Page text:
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P


atrick Duffeler, Belgium-born founder and chairman of The Williamsburg Winery, greets the world with a profound sense


of optimism and adventure, traits which made him uniquely suited to building a world-class winery mere miles from Jamestown, where courageous set- tlers established the first permanent English colony


in America more than 400 years ago. Perhaps Duffeler’s family mottos, one in French and one in


German, inscribed on the walls of Wessex Hall at the winery, best sum up the guiding principles that have shaped him and his life’s passions: “Bien faire; laisser dire.” (Do things right; let people talk.) And, “Freiheit, Ehre, Treue, Weiter.” (Freedom, honor, loyalty, go farther.)


wineries across the state and The Williamsburg Winery is the largest. This year, Duffeler will pay tribute to the harvest that produced the winery’s first wine, Governor’s White, a 1987 vintage which won The Williamsburg Winery its first award just two weeks after its introduction — a gold medal from the Norfolk Yacht Club competition. The 1988 Chardonnay won the ultimate Governor’s Cup award in 1989. Governor’s White remains the winery’s most popular wine. Within five years, the operation had reached a sustainable production of 25,000 cases per year and topped 50,000 by the year 2000. Today, the Williamsburg Winery produces 40,000 to 45,000 cases per year — as many as 540,000 bottles of wine. “It takes patience,” he said of his endeavor. “It’s a very stable,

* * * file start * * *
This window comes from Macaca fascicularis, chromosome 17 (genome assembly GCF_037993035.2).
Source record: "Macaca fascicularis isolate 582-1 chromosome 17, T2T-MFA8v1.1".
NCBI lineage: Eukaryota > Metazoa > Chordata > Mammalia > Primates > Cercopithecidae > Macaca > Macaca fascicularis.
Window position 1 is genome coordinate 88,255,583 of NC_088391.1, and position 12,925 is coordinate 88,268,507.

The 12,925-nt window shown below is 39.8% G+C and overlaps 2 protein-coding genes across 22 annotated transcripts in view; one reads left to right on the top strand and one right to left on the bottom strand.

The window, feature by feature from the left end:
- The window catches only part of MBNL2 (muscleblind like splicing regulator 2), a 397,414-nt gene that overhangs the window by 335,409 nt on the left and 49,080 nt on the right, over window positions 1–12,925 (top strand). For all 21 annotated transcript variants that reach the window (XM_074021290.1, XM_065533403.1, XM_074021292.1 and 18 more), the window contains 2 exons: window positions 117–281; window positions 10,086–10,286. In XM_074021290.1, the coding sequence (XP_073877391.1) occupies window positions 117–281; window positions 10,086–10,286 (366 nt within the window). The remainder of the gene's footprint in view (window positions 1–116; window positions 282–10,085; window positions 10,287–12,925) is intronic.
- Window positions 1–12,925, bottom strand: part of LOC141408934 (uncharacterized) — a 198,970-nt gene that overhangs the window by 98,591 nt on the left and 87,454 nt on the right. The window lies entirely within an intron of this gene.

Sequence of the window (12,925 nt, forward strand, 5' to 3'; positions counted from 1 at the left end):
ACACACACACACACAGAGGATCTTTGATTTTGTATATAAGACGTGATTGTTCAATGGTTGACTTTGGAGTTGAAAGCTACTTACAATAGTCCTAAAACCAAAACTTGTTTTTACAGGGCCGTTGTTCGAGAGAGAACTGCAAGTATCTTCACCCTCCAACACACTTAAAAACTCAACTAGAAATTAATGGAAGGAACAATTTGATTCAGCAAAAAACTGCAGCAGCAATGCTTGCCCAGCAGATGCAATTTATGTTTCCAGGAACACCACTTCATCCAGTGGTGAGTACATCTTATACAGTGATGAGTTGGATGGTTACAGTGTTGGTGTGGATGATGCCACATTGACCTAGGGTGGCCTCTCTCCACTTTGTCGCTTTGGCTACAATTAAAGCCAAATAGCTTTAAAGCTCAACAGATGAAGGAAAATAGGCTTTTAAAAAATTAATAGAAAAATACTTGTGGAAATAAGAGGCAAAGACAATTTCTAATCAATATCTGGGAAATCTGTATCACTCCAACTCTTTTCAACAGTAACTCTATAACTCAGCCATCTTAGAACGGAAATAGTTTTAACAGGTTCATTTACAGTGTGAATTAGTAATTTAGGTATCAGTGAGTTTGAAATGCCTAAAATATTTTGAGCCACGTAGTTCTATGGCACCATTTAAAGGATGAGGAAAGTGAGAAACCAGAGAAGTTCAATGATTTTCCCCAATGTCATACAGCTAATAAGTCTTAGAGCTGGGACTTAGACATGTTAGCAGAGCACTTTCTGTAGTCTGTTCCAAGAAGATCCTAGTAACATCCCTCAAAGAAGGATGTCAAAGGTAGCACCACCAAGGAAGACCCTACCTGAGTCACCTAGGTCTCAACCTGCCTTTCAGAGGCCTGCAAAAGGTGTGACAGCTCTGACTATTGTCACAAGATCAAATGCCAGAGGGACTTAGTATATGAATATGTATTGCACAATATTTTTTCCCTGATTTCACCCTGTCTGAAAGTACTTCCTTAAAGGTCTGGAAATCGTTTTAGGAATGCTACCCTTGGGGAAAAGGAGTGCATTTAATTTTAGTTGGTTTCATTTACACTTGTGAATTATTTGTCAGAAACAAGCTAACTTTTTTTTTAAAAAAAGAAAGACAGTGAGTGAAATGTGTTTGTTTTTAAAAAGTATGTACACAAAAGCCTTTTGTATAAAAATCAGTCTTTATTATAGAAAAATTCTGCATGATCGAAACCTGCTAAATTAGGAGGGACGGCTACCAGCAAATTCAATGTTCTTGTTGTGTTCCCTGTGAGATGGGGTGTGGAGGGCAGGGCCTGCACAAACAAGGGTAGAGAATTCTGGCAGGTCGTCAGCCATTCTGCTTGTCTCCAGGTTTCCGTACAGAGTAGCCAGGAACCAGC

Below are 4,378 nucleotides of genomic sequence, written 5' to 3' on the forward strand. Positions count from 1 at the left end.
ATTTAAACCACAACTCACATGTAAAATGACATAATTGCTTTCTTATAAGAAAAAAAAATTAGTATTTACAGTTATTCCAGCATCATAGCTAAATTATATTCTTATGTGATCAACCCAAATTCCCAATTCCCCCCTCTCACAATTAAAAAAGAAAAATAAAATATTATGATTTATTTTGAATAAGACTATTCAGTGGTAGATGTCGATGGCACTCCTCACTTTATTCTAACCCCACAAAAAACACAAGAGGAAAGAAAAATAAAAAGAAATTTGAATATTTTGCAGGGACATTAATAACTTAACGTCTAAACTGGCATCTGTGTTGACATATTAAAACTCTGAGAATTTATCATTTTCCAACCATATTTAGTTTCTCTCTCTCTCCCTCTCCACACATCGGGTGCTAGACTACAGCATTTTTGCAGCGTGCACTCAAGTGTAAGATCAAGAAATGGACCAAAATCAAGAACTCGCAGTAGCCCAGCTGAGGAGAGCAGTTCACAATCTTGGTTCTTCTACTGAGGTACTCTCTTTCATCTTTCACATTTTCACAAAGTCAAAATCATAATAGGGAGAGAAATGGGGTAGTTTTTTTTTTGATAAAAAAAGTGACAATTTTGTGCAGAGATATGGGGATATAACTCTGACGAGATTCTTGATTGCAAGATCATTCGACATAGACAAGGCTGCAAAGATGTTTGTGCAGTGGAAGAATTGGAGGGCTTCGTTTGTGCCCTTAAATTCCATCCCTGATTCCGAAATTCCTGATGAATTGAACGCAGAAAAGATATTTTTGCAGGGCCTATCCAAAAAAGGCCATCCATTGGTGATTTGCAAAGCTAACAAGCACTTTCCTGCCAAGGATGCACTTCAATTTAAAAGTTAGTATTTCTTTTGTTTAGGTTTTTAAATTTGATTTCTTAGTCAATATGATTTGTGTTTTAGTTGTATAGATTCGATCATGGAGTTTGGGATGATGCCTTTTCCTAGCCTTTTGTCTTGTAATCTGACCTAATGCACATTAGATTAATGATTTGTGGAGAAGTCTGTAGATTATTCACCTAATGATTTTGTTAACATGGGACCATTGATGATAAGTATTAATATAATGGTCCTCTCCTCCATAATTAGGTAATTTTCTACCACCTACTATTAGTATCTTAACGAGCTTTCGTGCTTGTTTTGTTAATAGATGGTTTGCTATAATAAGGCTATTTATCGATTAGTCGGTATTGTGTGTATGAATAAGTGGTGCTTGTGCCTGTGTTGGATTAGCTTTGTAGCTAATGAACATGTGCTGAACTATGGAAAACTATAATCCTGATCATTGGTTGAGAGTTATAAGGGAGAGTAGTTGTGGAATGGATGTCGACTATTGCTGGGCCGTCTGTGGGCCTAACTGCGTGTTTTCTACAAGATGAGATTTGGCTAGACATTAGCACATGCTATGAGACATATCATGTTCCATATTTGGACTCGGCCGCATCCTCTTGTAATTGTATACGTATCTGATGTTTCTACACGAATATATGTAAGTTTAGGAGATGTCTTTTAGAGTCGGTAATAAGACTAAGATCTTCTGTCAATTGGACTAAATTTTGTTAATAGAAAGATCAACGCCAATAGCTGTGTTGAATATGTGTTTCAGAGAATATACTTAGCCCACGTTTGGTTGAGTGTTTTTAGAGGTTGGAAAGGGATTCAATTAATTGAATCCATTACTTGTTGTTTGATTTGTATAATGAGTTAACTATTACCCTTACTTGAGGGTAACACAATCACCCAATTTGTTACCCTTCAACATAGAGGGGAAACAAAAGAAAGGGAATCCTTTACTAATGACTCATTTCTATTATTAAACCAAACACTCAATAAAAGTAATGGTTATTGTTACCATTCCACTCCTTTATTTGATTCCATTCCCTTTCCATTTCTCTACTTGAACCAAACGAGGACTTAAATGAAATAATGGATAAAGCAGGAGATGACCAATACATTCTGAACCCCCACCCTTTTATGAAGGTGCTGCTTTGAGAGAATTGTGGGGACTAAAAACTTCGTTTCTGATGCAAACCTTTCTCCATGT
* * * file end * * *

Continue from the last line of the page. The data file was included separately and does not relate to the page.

very forward-looking industry. And what could be more rewarding than conducting business on 300 acres of green space and fresh air?” His optimism is embodied in an industry


Perhaps Duffeler’s family mottos inscribed on the walls of Wessex Hall at the winery, best sum up the guiding principles that have shaped him and his life’s passions:


“Bien faire; laisser dire.” (Do things right; let people talk.) And, “Freiheit, Ehre, Treue, Weiter.” (Freedom, honor, loyalty, go farther.)


ef At the arc of a successful international business career,


during which he traveled extensively across the globe, Duffeler decided to accept the challenge issued to him by his wife Peggy to “do something intelligent with your life.” So after an exhaustive search, the duo bought Wessex Hundred Farm in Williamsburg in 1983. Duffeler had felt a fondness for Williamsburg since visiting as a young man in 1961. “Williamsburg is the soul of America,” he noted. “When I walk the back streets in the winter, I hear the echoes of the past.” In 1983, Virginia’s wine industry was considered fledgeling


at best, with only about 14 wineries, many of which have since changed hands or ceased operations altogether. After a good deal of hard, sweaty labor on the part of the Duffelers, they harvested their first crop of grapes for the newly established winery in 1987. Today, there are more than 275


The House & Home Magazine


where it can take up to eight years or more for a bottle of wine to evolve from harvest to dinner table.


In the Beginning


Some of Duffeler’s early childhood memories were of WWII Brussels, with bombs falling and his father chopping up chairs for the stove because it was “so bloody cold.” But there were plenty of happy memories later of extensive international travels with his family and schoolmates. One such journey took him to Williamsburg and sparked an enduring interest in colonial Virginia. “I was a terrible student,” Duffeler said, “but very fascinated by mechanical things.” Yet he subsequently became an avid student of history, literature, antiques and art, no doubt due to his travels and a natural curiosity and zest for life. He was awarded a scholarship to the University of Rochester


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